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Currently I've been running an EOS M100 with the stock 15-45 mm, f3.5-6.3 lens. I've recently acquired a sigma 17-50, f2.8 lens and adapter to fit the lens to the mirrorless M100.

How worthwhile would you folks view it pick up a new body. How much would I be looking to spend to find comparable to better image quality, better low-light photos, and quicker focusing (or is that going to be a primary function of the lens). I recognize the lens is not an ideal low light lens also.

My focus right now is currently live music events so my thinking was this would serve those purposes.

Please share your thoughts, I know very little about photography on a professional level but I'm passionate and pursuing it aggressively. Thanks for your input, I really appreciate it.

marked as duplicate by Dan Wolfgang, mattdm, Michael C, xiota, scottbb Aug 22 at 14:33

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  • Is there any feature on your current body you are missing? EVF? If not I would say no, focus on lenses, tripods, lights etc if you want to buy more gear, or buy nothing and just keep taking pictures. – lijat Aug 22 at 4:54
  • @MichaelC Sigma 17-50mm doesn't seem to be a "slow variable aperture zoom" – mattdm Aug 22 at 6:28
  • It's slow compared to an f/1.4 or f/1.8. But I did forget about that one when I commented – Michael C Aug 22 at 6:29
  • For live music, most who do the best work tend to use very fast lenses and large sensors. My favorite combo is a FF camera with a 135mm f/2 lens. FF gives about one stop better image quality at the same ISO when the sensor technology is the same. An f/2 lens gives about two stops better low light performance than an f/4 lens (1.67 stops for f/3.5 to 3.33 stops for f/6.3). Unfortunately, both of your lenses are APS-C only. One is a slow variable aperture zoom. The other is better at f/2.8, but that's still a bit slow for many venues. – Michael C Aug 22 at 6:32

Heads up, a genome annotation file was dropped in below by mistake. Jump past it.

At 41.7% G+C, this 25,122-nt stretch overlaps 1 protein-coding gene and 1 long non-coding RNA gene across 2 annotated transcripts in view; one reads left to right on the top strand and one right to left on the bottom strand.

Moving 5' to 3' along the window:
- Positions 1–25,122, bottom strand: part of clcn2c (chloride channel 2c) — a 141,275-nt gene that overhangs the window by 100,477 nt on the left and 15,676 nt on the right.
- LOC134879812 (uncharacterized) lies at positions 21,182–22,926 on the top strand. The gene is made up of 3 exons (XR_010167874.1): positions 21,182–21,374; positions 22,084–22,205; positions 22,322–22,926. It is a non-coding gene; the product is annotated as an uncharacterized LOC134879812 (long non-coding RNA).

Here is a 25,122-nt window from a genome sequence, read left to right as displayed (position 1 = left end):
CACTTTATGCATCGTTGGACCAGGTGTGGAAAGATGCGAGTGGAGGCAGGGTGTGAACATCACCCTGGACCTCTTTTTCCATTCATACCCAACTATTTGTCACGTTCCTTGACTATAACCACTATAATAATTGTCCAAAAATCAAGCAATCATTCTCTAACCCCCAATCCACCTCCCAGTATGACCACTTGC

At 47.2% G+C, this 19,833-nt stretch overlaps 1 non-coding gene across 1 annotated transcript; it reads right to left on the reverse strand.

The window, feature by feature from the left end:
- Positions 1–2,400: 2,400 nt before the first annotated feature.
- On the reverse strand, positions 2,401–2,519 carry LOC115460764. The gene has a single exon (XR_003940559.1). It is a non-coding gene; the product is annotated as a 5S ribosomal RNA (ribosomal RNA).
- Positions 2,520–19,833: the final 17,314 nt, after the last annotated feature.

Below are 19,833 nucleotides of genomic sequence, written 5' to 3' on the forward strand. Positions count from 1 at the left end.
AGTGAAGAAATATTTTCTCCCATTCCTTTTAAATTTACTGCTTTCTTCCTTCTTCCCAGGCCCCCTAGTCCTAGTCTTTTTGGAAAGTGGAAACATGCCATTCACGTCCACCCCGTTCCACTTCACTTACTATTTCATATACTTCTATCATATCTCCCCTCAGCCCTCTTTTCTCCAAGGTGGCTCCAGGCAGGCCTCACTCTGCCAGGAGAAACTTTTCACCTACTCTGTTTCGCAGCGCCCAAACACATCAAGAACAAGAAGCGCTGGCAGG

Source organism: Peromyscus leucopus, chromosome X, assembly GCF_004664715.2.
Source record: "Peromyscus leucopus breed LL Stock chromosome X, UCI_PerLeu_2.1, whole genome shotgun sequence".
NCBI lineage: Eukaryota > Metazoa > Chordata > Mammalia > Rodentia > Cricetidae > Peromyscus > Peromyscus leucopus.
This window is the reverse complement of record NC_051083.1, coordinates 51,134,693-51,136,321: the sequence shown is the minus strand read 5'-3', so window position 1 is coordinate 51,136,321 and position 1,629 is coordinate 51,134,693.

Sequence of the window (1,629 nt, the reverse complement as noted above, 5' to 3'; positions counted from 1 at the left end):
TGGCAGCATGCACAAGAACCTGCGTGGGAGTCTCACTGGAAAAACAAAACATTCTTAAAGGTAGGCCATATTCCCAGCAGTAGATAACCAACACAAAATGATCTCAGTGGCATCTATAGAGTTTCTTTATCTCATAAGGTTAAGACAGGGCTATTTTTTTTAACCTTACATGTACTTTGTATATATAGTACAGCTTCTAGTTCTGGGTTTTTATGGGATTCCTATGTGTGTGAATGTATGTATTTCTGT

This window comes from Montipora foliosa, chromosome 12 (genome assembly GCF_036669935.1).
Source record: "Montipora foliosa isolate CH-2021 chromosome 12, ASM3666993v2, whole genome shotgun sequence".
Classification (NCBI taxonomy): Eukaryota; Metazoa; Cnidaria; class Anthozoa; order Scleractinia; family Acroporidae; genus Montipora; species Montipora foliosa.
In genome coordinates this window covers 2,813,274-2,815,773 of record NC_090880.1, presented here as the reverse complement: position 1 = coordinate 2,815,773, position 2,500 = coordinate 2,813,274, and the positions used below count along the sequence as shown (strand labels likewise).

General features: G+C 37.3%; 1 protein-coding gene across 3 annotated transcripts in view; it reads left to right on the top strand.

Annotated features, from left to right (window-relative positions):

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For lowlight capability, the DXOmark "Sports" index is, while certainly not perfect, a useful tool to compare camera bodies. The Index for the M100, btw, is 1272 ISO. In practice, this index can be very roughly read as "the nearest whole ISO step (1600 here) is the highest you can expect to yield photos that will, at common reproduction sizes, without any drastic postprocessing and with normal camera noise reduction settings, not look obviously and unpleasantly noisy."

Higher dynamic range is better, given that stage lighting setups can bring punishing contrasts into play, and that working high-ISO already eats away at your actual dynamic range available.

Higher burst speed (fps) is useful to have (and it seems that sometimes, APS-C cameras have the best speed/cost ratio here....).

Be careful with the advice of using a super fast lens wide open - this might work as expected with very modern, very expensive lenses, while many older f1.2 or f1.4 lenses will exhibit a very strong "glow" wide open - stage lighting can turn this effect into a nicely scintillating/iridescent style, but also into a mush depending what the lighting setup is.

Focusing performance is indeed very lens dependent, heavier/faster lenses might actually be slower here. Some opinions on live music photography recommend manual focus anyway.

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